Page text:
Energy and Environment Reporting for Texas

When Texas Game Wardens Encounter the Unexpected

A Texas game warden protecting the citizenry from ducks.

Photo by Earl Nottingham / Texas Parks and Wildlife

A Texas game warden at work.

‘The Dog Ate My Fishing Limit,’ Tubing at Night and Massive Drug Busts

There is no typical shift for Texas’ 532 game wardens, part of the Texas Parks and Wildlife Department.

One day you’re issuing citations for lapsed watercraft registrations, the next you’re seizing nearly two tons of marijuana from boats on Lake Falcon.

That’s what happened earlier this week according to the Texas Parks and Wildlife Department (TPWD). The pot bust, known as Operation Tilapia, was announced today along with the confiscation of over 10,000 feet of illegal gill net. This is their second major marijuana seizure of the year. In April, game wardens captured over $4 million worth of marijuana near the border.

But it’s not all drug busts for Texas’ wardens. Monitoring the 3 million people who hunt and fish in the state each year is more than a full-time job, and it can make for some unexpected situations, like the fisherman who blames his dog for violating catch limits.

We’ve selected a few of the most interesting game warden encounters below, culled from the June 18 edition of Game Warden Field Notes:

Fido: White Bass Bandit

An individual fishing for white bass was issued multiple citations for violating the daily bag limit. Two game wardens found that the man possessed 21 more fish than was permitted. When asked to explain his overfishing, the man claimed that “it was his dog’s fault.”

Oklahoman Standoff

Two game wardens patrolling a remote section of Palo Duro Lake spotted nine people from Oklahoma who were fishing illegally. The wardens observed the group under the cloak of darkness before making their presence known. At that point, one of the fishermen produced a rifle, and several tense moments passed before he was convinced to lay down his firearm. The game wardens then documented the fish in their possession, and released them back into the lake.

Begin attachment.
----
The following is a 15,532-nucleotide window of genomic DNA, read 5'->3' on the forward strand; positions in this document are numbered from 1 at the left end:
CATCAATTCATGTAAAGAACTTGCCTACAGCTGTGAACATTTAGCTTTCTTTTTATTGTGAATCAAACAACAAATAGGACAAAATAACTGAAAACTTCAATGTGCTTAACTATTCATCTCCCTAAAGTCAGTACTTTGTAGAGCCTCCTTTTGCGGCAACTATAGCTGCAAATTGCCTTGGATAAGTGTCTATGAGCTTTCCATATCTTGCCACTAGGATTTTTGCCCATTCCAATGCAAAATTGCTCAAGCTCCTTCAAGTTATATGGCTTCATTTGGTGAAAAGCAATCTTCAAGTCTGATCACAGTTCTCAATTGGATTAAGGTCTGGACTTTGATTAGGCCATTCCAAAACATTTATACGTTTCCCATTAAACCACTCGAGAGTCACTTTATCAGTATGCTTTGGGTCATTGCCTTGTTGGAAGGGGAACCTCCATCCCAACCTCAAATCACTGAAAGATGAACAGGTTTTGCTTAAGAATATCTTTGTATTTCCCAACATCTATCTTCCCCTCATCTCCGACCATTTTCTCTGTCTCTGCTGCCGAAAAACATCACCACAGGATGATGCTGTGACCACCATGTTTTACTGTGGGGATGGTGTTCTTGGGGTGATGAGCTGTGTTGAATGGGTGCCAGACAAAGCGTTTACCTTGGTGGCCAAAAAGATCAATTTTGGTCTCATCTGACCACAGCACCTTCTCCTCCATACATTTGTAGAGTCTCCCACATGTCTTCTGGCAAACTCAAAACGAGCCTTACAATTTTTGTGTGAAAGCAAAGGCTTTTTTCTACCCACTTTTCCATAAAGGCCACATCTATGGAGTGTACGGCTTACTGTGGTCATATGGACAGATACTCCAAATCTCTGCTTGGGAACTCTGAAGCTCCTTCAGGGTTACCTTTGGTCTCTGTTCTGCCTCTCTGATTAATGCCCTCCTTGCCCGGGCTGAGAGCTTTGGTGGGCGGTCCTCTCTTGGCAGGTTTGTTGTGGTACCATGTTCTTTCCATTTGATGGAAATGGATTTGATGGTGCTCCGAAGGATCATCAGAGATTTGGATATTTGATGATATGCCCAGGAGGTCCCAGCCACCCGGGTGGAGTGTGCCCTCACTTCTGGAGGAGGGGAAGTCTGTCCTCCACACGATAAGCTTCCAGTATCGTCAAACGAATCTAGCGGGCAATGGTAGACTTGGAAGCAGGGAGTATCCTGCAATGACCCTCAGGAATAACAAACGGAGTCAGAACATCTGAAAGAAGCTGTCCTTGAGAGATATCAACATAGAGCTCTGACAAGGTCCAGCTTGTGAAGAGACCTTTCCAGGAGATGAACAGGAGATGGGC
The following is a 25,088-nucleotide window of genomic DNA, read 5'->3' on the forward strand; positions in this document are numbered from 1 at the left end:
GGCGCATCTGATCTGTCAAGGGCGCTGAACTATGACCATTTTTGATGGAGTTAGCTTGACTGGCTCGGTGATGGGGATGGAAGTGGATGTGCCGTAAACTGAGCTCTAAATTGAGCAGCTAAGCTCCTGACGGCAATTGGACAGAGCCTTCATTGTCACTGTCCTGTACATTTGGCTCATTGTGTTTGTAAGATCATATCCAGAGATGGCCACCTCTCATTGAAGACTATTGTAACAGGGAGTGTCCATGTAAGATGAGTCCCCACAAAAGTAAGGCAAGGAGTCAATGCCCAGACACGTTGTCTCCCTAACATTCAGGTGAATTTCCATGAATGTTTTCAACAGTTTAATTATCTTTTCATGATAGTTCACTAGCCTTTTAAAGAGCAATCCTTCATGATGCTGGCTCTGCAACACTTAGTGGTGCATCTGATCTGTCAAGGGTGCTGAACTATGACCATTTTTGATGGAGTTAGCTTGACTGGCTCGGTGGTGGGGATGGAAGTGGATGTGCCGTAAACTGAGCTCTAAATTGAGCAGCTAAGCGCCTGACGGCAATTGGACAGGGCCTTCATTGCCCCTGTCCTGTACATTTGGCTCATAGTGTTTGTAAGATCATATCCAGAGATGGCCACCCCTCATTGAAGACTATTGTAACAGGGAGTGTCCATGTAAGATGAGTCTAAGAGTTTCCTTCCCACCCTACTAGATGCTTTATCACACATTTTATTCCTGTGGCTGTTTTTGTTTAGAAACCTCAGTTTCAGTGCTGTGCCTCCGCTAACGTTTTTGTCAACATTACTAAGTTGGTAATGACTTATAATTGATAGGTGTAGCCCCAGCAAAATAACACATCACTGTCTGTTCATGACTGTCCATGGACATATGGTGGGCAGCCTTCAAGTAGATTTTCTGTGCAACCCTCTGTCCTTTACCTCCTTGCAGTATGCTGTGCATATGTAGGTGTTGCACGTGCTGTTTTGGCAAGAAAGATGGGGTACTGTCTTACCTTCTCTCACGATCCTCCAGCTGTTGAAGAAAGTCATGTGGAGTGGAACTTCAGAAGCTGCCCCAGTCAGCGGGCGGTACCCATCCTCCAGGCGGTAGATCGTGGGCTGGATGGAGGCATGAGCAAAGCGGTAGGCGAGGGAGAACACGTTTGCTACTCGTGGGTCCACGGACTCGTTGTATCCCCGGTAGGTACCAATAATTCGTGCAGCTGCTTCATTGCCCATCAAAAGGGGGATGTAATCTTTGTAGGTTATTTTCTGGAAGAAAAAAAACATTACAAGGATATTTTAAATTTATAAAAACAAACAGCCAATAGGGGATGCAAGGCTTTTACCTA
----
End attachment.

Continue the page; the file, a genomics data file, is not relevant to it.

In Val Verde County, an unattended seven-year-old drifted away from the shore of Lake Amistad in his family’s boat. Two game wardens patrolling the area responded, retrieved the child, and returned him to his grateful family.

The Long Branch of the Law

A cedar tree: the game warden's best friend.

Photo by Flickr user steveyaphotos

A cedar tree: the game warden's best friend.

A warden in Burnet County trailed a motorist who decided to blaze his own trail off either shoulder of a county road. After a 15-mile pursuit, (during which the driver tossed several beer bottles out of his window), the driver crashed his truck into a cedar tree. The driver was taken into custody, and arrested for evading arrest and DWI. The tree’s condition is unknown.

What Could Possibly Go Wrong?

After sunset, a Dallas county game warden and lieutenant saw a 12-year-old boy tubing behind a boat on Joe Pool Lake. The wardens stopped the boat and found that its driver was intoxicated. They arrested the drunk boater, and charged him with BWI.

Mike Cox, a spokesperson for Texas Parks and Wildlife, says that the wardens never really know what to expect when they go out each day.

“With that many game wardens covering 254 Texas counties, anything is likely to happen at any given time,” he says. “Yes, it can be a dangerous job, but our wardens are well-trained and we like to think they know what to do in any given situation.”


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